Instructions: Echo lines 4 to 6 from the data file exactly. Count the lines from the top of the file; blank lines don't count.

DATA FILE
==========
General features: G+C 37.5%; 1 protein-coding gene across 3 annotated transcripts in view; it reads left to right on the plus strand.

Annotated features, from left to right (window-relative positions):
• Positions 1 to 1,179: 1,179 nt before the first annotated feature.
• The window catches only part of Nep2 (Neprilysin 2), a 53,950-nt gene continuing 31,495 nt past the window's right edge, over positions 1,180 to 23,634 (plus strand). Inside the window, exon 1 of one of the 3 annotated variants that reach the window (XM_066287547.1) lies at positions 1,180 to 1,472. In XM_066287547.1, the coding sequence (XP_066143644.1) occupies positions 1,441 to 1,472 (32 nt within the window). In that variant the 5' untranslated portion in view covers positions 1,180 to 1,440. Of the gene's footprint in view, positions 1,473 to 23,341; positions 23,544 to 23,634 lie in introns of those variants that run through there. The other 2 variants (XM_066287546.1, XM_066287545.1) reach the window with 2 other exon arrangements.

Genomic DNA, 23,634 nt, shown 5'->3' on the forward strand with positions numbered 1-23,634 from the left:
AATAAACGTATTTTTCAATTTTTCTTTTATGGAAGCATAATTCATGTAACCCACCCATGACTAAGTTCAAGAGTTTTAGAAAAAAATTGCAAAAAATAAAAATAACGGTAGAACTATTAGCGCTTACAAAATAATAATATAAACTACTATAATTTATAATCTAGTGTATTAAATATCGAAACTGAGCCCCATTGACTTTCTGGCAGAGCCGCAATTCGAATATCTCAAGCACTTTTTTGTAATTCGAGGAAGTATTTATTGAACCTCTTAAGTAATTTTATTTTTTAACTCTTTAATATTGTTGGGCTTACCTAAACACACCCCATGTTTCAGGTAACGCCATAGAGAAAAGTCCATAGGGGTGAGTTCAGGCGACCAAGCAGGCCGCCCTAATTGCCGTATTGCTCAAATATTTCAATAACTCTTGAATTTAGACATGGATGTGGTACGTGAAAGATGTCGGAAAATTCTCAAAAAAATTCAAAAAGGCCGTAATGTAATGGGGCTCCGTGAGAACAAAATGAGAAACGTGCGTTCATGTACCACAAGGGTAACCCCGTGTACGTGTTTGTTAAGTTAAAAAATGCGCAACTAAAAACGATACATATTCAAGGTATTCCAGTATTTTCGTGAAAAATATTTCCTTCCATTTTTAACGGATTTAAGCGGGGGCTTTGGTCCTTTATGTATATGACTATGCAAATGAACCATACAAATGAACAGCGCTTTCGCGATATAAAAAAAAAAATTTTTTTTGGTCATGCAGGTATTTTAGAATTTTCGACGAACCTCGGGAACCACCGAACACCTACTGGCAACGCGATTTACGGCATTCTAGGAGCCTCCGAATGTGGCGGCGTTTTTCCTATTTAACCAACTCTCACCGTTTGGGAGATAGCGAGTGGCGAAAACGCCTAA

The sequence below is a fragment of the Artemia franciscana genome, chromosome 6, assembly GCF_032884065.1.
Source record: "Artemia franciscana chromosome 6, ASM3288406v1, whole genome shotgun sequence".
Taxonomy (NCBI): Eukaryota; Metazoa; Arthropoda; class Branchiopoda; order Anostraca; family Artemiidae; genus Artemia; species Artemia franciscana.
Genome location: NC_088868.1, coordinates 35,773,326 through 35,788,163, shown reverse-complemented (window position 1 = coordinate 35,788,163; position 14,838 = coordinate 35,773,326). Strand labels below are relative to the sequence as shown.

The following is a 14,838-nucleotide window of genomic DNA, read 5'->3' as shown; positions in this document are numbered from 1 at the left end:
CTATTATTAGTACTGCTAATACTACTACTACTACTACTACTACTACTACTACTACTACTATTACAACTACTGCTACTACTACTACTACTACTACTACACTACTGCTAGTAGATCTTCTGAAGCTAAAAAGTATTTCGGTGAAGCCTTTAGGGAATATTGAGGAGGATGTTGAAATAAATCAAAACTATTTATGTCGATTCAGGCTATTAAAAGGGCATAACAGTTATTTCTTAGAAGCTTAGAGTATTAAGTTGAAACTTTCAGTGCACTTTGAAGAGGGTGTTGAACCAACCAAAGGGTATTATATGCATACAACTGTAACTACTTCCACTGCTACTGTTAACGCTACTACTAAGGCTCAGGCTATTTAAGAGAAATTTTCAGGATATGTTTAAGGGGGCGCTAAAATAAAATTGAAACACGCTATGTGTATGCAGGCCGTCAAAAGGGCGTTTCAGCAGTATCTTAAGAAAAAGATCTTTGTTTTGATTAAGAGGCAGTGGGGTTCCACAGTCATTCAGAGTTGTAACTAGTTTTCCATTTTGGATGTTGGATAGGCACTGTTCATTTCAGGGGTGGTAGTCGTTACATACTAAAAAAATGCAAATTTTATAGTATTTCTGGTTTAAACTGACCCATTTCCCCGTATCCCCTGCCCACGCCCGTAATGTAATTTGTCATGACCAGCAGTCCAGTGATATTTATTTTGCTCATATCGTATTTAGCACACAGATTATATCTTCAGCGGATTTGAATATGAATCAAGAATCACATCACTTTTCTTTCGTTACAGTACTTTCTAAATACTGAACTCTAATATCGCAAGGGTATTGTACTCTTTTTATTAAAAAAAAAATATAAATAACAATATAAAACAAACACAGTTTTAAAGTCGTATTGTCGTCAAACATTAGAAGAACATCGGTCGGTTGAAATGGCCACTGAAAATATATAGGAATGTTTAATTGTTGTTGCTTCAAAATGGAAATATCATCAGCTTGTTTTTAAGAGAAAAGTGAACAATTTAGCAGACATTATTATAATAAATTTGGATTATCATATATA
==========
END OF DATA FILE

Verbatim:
• The window catches only part of Nep2 (Neprilysin 2), a 53,950-nt gene continuing 31,495 nt past the window's right edge, over positions 1,180 to 23,634 (plus strand). Inside the window, exon 1 of one of the 3 annotated variants that reach the window (XM_066287547.1) lies at positions 1,180 to 1,472. In XM_066287547.1, the coding sequence (XP_066143644.1) occupies positions 1,441 to 1,472 (32 nt within the window). In that variant the 5' untranslated portion in view covers positions 1,180 to 1,440. Of the gene's footprint in view, positions 1,473 to 23,341; positions 23,544 to 23,634 lie in introns of those variants that run through there. The other 2 variants (XM_066287546.1, XM_066287545.1) reach the window with 2 other exon arrangements.

Genomic DNA, 23,634 nt, shown 5'->3' on the forward strand with positions numbered 1-23,634 from the left:
AATAAACGTATTTTTCAATTTTTCTTTTATGGAAGCATAATTCATGTAACCCACCCATGACTAAGTTCAAGAGTTTTAGAAAAAAATTGCAAAAAATAAAAATAACGGTAGAACTATTAGCGCTTACAAAATAATAATATAAACTACTATAATTTATAATCTAGTGTATTAAATATCGAAACTGAGCCCCATTGACTTTCTGGCAGAGCCGCAATTCGAATATCTCAAGCACTTTTTTGTAATTCGAGGAAGTATTTATTGAACCTCTTAAGTAATTTTATTTTTTAACTCTTTAATATTGTTGGGCTTACCTAAACACACCCCATGTTTCAGGTAACGCCATAGAGAAAAGTCCATAGGGGTGAGTTCAGGCGACCAAGCAGGCCGCCCTAATTGCCGTATTGCTCAAATATTTCAATAACTCTTGAATTTAGACATGGATGTGGTACGTGAAAGATGTCGGAAAATTCTCAAAAAAATTCAAAAAGGCCGTAATGTAATGGGGCTCCGTGAGAACAAAATGAGAAACGTGCGTTCATGTACCACAAGGGTAACCCCGTGTACGTGTTTGTTAAGTTAAAAAATGCGCAACTAAAAACGATACATATTCAAGGTATTCCAGTATTTTCGTGAAAAATATTTCCTTCCATTTTTAACGGATTTAAGCGGGGGCTTTGGTCCTTTATGTATATGACTATGCAAATGAACCATACAAATGAACAGCGCTTTCGCGATATAAAAAAAAAAATTTTTTTTGGTCATGCAGGTATTTTAGAATTTTCGACGAACCTCGGGAACCACCGAACACCTACTGGCAACGCGATTTACGGCATTCTAGGAGCCTCCGAATGTGGCGGCGTTTTTCCTATTTAACCAACTCTCACCGTTTGGGAGATAGCGAGTGGCGAAAACGCCTAA